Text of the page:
Test Drive a Used Car
Test-driving a car is one of the most important steps to take when used car shopping, but it might be trickier than it seems. Be sure to know what to look for and think about when you're behind the wheel. The list can get long. Prepare ahead by making a list.
When you're evaluating different used cars, you'll have an idea of what you care about that may not relate to the mechanical reliability of the car. Perhaps safety will be more important than looks, or comfort more important than the model year. Either way, knowing what is important to you before you start test-driving cars is a good way to save time and find the right car for your needs.
If you're shopping with someone else, like a parent or partner, their desires will influence your decision, too. Syncing up with your potential co-owners around your wants before you start test-driving cars can also save time.
No matter what elements you prioritize, the test drive should be the place to see if this is the car for you. For instance, if you know you have a long commute every day, maybe the comfort of the seat is going to be very important. Make sure you test-drive the car in similar conditions to your commute.
How the car feels to you is going to make a big difference over the long run. If you're not comfortable either physically or mentally with the car, move on to the next.
While you're judging the characteristics that matter to you as a driver, you'll also have to pay attention to the mechanics of the car. This ranges from the wipers and blinkers to how well the engine runs, the gears shift, and brakes stop.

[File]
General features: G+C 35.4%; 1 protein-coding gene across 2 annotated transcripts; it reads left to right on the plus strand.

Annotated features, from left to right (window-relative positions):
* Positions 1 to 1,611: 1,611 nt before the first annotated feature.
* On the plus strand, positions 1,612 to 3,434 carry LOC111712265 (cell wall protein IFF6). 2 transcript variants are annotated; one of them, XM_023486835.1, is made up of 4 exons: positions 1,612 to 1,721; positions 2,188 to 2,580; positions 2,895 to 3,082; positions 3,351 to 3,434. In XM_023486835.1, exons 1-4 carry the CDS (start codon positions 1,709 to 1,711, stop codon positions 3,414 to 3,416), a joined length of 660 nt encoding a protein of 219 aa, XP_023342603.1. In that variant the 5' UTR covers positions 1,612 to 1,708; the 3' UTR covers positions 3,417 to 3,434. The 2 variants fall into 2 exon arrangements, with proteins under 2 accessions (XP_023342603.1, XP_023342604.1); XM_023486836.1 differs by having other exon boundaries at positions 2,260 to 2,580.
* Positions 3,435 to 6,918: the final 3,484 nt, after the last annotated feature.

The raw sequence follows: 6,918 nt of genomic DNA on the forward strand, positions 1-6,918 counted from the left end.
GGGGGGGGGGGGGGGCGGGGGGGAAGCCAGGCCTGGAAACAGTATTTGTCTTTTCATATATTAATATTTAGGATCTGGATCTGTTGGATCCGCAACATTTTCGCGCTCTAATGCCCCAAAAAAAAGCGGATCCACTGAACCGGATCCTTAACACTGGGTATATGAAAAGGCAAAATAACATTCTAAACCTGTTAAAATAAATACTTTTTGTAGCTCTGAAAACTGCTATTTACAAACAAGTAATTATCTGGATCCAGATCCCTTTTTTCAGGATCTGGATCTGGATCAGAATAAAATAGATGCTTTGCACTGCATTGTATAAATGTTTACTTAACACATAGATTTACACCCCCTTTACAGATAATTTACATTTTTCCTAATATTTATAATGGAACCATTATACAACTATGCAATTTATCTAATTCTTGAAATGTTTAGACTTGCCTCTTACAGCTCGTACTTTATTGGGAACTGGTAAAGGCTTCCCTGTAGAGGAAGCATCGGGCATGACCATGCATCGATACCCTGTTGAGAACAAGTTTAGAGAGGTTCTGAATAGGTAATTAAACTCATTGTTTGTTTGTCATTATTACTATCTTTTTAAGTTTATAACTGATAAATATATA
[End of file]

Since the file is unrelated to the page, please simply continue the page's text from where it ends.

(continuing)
Some questions your test drive should answer include:
- Does the car start on the first try?
- How easily and smoothly do the gears shift?
- How does the car idle?
- How well does the car accelerate?
- Do the A/C, defroster, electric windows or seats, cruise control, and all the other knobs on the dashboard work?
- Does the current owner have maintenance records?
- Do you hear any unusual noises or see unusual exhaust?
- Is there an unusual smell like mold or mustiness?
- How smooth or bumpy is the ride?
- In what shape are the tires?
Don't forget to take a look at the car separate from the test drive. Make sure the spare tire is there and in good condition. If you know your way around an engine, set aside some time to give it a look.
Even if you're buying a used car from a very trustworthy source, there are steps you can take to reduce risk. One idea is to consider paying a little extra to have an experienced and trustworthy mechanic look over the car for you.
You should also consider purchasing a vehicle history report. This step helps you know where the car has been and whether it was in any accidents that could impact its value and safety.